Digest of Insite Vision Inc. v. Sandoz, Inc., No. 2014-1065 (Fed. Cir. Apr. 9, 2015) (precedential). On appeal from D.N.J. Before Prost, Newman, and Linn.
Procedural Posture: ANDA-filer Sandoz, Inc. appealed the District Court’s judgment that Sandoz had not shown that the asserted claims of U.S. Pat. Nos. 6,861,411; 6,239,113; 6,569,443; and 7,056,893 are invalid as obvious. CAFC affirmed.
- Obviousness: The ’411 patent: The District Court did not clearly err in framing the obviousness question broadly as whether it would have been obvious to a person having ordinary skill in the art to develop a topical ophthalmic formulation containing azithromycin, rather than merely seeking to use azithromycin to treat conjunctivitis. Based on this question, the District Court did not clearly err in finding that there were innumerable options for ophthalmic treatments but that azithromycin was not one of them; in crediting the testimony of the plaintiff’s expert; or in discounting the relevance of Ilotycin, an alternative formulation.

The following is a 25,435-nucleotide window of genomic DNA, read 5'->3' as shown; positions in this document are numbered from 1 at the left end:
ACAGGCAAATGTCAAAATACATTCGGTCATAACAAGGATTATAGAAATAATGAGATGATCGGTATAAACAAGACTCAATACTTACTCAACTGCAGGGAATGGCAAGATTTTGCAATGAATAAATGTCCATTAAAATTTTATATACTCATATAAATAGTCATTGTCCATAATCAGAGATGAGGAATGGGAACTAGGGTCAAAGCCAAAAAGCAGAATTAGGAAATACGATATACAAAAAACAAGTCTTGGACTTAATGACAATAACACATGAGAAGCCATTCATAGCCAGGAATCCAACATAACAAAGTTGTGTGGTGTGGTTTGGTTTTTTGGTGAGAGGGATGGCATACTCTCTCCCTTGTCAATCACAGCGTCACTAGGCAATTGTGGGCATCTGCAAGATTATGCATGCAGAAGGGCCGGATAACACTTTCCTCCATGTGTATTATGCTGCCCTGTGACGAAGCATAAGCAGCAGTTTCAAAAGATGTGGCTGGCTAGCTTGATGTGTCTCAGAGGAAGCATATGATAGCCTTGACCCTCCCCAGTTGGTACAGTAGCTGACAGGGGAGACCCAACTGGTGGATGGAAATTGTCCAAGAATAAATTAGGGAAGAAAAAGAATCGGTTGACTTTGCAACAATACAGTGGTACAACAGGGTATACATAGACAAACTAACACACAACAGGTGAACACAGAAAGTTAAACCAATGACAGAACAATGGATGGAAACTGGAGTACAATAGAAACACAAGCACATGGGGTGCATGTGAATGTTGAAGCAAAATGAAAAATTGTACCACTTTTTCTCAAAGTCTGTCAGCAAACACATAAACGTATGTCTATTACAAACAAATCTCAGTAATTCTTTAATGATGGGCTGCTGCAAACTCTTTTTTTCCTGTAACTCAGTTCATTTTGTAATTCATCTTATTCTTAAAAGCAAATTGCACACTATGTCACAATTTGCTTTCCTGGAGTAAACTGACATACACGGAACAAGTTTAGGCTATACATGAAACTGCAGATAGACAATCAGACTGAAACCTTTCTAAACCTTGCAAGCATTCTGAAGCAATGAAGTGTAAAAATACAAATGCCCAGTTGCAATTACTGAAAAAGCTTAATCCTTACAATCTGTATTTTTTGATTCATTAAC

- Obviousness: The ’113, ’443, and ’893 patents: The District Court did not clearly err in finding that the asserted claims of these patents were not obvious because the patentee’s own ’535 patent did not mention azithromycin and it would not have been obvious to substitute azithromycin for erythromycin; and the patents were not obvious in view of the prior art ’411 patent. Further, the District Court did not clearly err in finding that the patentee had demonstrated a long-felt need for its drug Azasite.
- Civil Procedure: The District Court properly refused to enter the EPO file history into evidence after the pretrial conference on the basis of prejudice to the plaintiffs with no indication of how they would have been able to cure it, and the questionable relevance and limited probative value of the file history.